Republicans and Adult-ery
By Raynard Jackson
Now that I have everyone’s attention, let’s talk about the one way the Republicans can negate the momentum they have gained heading into the fall elections.
Political analysts all agree that this fall’s elections will be a referendum on the Obama administration and the Democratic controlled Congress. If the elections were held today, in all likelihood, the Democrats would be handily defeated in both the house and the senate (not enough to take the majority in either house).
The American people are going to hold the Democrats responsible for the health care bill that passed, the growing budget deficits, and the increasing government involvement in our lives (banks, auto industry, etc.).
As a political strategist, I don’t share the same enthusiasm that my fellow Republicans are feeling. I think the party is peaking too soon. One measure political operatives use to gage electoral prospects is what we call the “enthusiasm” factor. The thinking is that if your base of supporters are emotionally excited about your candidacy, they will show up on Election Day and will contribute money to your campaign. There is no way Republicans will be able to sustain this level of enthusiasm through the November election.
But, I see a more ominous sign for the Republican Party—the lack of adults. You have the Tea Party folks spewing out all kinds of vile, hateful, and incendiary language and there are no “adults” within the party to stand up forcefully and say, ENOUGH!
The stars are so aligned in the Republican’s favor that all they have to do is simply shut up and let the Democrats destroy their own electoral chances. But, Republicans have created a Frankenstein monster (Tea Party) that they can no longer control. The so-called leaders within the party are terrified of challenging these groups for fear of alienating them. Where are the adults?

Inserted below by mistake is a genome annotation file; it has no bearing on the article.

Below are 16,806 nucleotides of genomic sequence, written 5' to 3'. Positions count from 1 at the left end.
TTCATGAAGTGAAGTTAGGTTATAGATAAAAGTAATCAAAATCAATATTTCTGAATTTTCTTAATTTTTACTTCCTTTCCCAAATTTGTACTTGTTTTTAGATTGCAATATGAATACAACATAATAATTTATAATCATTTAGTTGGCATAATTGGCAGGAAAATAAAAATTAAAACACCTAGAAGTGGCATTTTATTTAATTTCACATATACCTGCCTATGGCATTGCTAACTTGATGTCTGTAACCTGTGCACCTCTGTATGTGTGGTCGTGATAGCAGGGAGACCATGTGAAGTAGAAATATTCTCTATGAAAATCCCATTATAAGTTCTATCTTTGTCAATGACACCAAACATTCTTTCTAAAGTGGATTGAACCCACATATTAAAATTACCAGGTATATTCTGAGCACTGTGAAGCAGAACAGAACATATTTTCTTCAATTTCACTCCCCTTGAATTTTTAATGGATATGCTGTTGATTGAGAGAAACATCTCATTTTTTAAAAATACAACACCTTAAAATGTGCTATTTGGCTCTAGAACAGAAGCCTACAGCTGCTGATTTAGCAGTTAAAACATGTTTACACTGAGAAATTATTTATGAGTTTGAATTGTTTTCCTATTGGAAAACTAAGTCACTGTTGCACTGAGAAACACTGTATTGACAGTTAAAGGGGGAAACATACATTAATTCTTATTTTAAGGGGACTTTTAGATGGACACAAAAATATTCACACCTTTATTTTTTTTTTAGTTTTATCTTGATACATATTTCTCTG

The American people are with the Republican Party on the issues—less government, lower taxes, and national security. The party’s rhetoric and lack of a vision are going to keep the party from taking control of either body of Congress.
The American people divorced themselves from the Republican Congress in the elections of 2006 and 2008 for committing political adultery—not being faithful to true Republican principles (and notice that I didn’t say conservative principles).
A true Republican doesn’t need to use racially tinged language. A true Republican isn’t afraid to embrace a presidential initiative from the opposing party if it is in synch with Republican principles. A true Republican will share his vision for America with the people in the market place of ideas.
Where are the adults in the Republican Party who will demand that the rhetoric be toned down? Where are the adults in the party who will embrace a Democratic president who is espousing a Republican principle? Where are the adults who will challenge the party to take our message to every community in the country?
If we are truly the “big tent” party, why does the tent look so small? If we believe we can “save” our country, when will we share and take our vision to the American people?
In 2006 and 2008, the American people filed for divorce because the Republican Party was caught in the very act of adultery. We cheated on our vows to control spending, shrink the size of government, and to lower taxes.
We need the adults in the party to tell the American people why they should trust us to govern again. We know what Republicans are against, but what are they for? How would a Republican vision make my life better?
Americans want more than just a bumper sticker campaign—party of Lincoln, lower taxes, smaller government, etc. What is the vision and what is the call to action? Americans will no longer vote for a marriage of convenience; they want a marriage based on a commitment to a specific vision.
If true adult leaders emerge within the Republican Party and take a principled stand for party values, this is the type of adult-ery the voters will accept.
Raynard Jackson is president & CEO of Raynard Jackson & Associates, LLC., a D.C.-public relations/government affairs firm. He is also a contributing editor for ExcellStyle Magazine (www.excellstyle.com).